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Pond Pumps - Choosing The Best Pump For Your Pond

Just as there are many different sizes, shapes and styles of ponds in our gardens, there are also just as many different types, sizes and capacities of pond pumps. So what one is right for your pond? This article helps you to make an informed choice. You can then see some of the many available on our pond pumps page.

Pond PumpFirst you must decide on whether you want a submersible pump or an above ground pump. Each has its own pros and cons. An above water pump is of course easier to maintain. It is also less likely to become damaged by water borne particles such as sand or gravel. Being above ground they can be housed so as not to be seen and are not taking up any space within your pond. They can however be a bit noisier and are usually a little more expensive. A submersible pump is the most popular choice for smaller ponds as it is silent in operation and can be lowered out of sight into the pond. Of course it does have to be removed for cleaning and maintenance.  

Secondly you need to ask yourself why you need a pump. Is it for filtration, a waterfall, a spouting water ornament, a stream or fountain? Each of these features will have differing needs so let’s take each in turn.

Pond Pumps for Filtration

Firstly you will need to know the volume of water in your pond in litres. This can be calculated approximately by multiplying the average length by the average width by the average depth in feet and multiplying these figures together. Then multiply the answer by 6.25 to get gallons. Multiply again by 4.25 to get the answer in litres. See our conversion guide here for more help. So for example if your pond is 8 feet by 5 feet at 3 feet deep then

8 X 5 x 3 = 120 cu ft  
120 x 6.25 = 750 gallons
780 x 4.25 = 3187.5 litres

For best results, you need to turn over the water every hour and a half to two hours in a normal goldfish pond or every hour for a koi pond. You now know how many litres you have in your pond and as pumps are rated in the UK by the number of litres per hour they can turn over, you know what size of pump to buy. In our example above, a pump of at least 1600 litres an hour for a goldfish pond, or 3200 litres an hour for a koi pond. However, you will need to increase this slightly depending on the distance over which you are pumping your water. This is because some flow rate is lost due to friction in the pipework. The height to which you are pumping will also have an effect on this. If you are unsure, remember you can always reduce flow but you can’t increase it so it is best to go for a larger size.

Pumps for Waterfalls and Fountains

Pond PumpsIn order to supply a water feature above the height of the water surface then you will need additional pressure. As soon as you start pumping water uphill, flow rates decrease dramatically. You will need to look at the head rate or head height rating of the pump. This will dictate the vertical distance between the pond water surface and the highest point to which you are pumping. Just remember that the higher you pump the water, the slower the flow rate will be. Most hood quality pumps will state the head rate. Also bear in mind that if your system contains a filter and UV, then you will need to allow about 2ft of additional lift to compensate for the additional pressure required.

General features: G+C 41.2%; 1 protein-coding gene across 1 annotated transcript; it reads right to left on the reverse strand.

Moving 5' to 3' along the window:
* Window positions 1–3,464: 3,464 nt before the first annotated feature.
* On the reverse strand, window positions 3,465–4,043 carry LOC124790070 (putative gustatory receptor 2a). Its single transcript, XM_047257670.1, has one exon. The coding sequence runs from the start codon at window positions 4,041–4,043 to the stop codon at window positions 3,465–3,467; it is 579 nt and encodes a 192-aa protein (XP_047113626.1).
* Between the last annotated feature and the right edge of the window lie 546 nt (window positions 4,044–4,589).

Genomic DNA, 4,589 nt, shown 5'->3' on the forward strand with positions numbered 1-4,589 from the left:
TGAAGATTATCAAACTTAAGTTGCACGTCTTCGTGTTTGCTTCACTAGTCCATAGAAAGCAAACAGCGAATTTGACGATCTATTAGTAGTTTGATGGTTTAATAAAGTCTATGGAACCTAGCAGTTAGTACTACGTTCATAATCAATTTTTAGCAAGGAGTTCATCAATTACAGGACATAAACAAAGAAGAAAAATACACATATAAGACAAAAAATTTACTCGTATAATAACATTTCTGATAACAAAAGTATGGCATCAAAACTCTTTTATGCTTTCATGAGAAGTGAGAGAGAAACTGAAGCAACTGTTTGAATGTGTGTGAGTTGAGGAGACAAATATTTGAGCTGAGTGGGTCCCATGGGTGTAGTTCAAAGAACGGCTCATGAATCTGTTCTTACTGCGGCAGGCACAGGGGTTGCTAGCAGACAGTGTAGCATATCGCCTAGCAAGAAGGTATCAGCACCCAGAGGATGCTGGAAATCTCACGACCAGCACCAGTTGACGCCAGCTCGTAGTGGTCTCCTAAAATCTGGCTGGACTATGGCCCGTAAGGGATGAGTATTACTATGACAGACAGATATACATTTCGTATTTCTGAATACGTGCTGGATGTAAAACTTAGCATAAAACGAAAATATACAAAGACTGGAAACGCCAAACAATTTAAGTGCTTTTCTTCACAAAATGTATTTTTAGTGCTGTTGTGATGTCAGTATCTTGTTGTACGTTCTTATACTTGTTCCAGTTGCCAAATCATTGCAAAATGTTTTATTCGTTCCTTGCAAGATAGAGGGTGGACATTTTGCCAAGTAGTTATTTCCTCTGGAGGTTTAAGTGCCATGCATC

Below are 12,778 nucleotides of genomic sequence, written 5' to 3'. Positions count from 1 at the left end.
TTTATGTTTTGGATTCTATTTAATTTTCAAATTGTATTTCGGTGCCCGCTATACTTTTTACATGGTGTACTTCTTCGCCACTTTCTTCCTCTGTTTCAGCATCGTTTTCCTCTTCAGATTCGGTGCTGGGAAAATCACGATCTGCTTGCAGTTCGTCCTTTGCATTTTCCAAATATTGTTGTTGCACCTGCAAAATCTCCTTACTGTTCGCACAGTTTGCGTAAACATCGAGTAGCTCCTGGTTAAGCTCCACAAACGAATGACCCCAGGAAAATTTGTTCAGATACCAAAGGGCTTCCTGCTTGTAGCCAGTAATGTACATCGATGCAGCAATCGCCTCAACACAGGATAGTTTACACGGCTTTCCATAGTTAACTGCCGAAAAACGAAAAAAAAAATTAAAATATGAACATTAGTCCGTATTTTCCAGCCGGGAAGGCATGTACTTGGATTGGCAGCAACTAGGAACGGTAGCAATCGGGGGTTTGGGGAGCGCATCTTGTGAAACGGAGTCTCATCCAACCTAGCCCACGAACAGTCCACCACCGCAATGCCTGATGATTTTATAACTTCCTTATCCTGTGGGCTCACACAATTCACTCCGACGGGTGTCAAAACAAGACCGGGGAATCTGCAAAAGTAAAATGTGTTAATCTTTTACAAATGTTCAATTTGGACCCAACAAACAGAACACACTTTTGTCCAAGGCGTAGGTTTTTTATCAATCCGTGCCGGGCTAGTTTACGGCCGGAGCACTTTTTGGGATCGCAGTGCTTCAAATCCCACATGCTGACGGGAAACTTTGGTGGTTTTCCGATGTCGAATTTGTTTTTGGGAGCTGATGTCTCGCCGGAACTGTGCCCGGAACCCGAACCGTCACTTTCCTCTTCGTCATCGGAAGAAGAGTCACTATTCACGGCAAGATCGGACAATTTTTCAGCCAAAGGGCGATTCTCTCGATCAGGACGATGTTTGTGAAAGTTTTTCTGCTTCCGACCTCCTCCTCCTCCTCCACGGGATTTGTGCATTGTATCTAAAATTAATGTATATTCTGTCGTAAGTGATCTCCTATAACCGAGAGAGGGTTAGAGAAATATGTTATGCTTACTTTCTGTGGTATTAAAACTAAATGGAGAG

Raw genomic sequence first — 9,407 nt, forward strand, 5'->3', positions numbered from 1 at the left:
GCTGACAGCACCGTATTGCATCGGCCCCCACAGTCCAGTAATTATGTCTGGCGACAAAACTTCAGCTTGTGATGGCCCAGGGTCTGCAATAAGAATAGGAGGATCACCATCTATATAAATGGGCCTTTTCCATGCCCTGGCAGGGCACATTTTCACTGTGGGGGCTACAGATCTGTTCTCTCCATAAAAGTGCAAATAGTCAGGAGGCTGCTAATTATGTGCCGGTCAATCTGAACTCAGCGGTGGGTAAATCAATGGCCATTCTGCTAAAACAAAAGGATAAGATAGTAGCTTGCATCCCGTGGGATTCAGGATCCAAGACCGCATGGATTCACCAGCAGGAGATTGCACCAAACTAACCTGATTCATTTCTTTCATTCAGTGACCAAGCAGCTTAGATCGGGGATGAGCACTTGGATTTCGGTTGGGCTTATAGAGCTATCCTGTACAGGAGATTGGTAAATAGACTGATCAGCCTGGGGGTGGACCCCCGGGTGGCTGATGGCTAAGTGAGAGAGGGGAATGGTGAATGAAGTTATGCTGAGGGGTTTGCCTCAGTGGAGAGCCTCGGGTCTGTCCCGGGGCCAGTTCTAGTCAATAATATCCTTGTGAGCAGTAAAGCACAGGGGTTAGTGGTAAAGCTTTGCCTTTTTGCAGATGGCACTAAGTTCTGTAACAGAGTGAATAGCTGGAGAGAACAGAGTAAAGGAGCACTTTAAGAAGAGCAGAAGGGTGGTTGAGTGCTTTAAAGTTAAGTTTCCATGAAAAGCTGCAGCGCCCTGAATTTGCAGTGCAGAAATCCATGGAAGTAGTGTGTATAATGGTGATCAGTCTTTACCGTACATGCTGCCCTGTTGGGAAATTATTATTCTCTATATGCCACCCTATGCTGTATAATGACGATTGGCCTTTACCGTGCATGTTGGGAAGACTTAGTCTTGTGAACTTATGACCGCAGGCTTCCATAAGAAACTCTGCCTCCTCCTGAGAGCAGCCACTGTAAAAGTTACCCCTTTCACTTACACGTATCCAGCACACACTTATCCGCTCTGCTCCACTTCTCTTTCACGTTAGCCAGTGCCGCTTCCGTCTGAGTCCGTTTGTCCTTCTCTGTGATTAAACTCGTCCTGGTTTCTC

For waterfalls, you will also need to factor in the width of the spill back into the pond.  A waterfall generally needs at least 250ltr/hr. for every inch of waterfall lip width. Therefore assuming a 10" waterfall lip, that gives us 10 x 250 = 2500ltr/hr. This is in addition to the calculation already done to circulate the water every hour or two. So for a pond of 1800ltrs, the minimum pump size needed to turn over the pond water every 1 to 2 hours and run the waterfall would be 2500 + 1800 = 4300ltr/hr.

The above figures do not take into account plumbing which will also slow down water flow, therefore the pump may well need to be even bigger.
So in summary, when buying a pump you should know the water flow of the pump at the maximum height of your pipework and outlets to your pond. The higher you want to raise the water the less water will be pumped.

Always remember, you can use a valve to adjust the flow of a pond pump but you can’t increase the pumps capacity.

The only other consideration is the cost of electricity. An elaborate system looks great but if you can’t afford to run it, it will become a stagnant pain in the wallet. Think within your budget.

A Word On Pond Pump Safety
Remember when deciding on your pump to allow for getting an electricity supply to it. It must be fitted with an RCD to eliminate any danger of electric shock. Always use waterproof connectors. For details you can visit our page on waterproof pond connectors. Wiring should be armoured if exposed or over long distances and in a conduit at least. If you don’t know what you are doing, seek professional advice.

Handy hint.
Tie string to the handle of submersible pumps and tie the other end to a tent peg. Fix the peg into the ground at the side of pond. Now you can easily pull up your pump for maintenance. Don’t pull a submersible up by the power cord.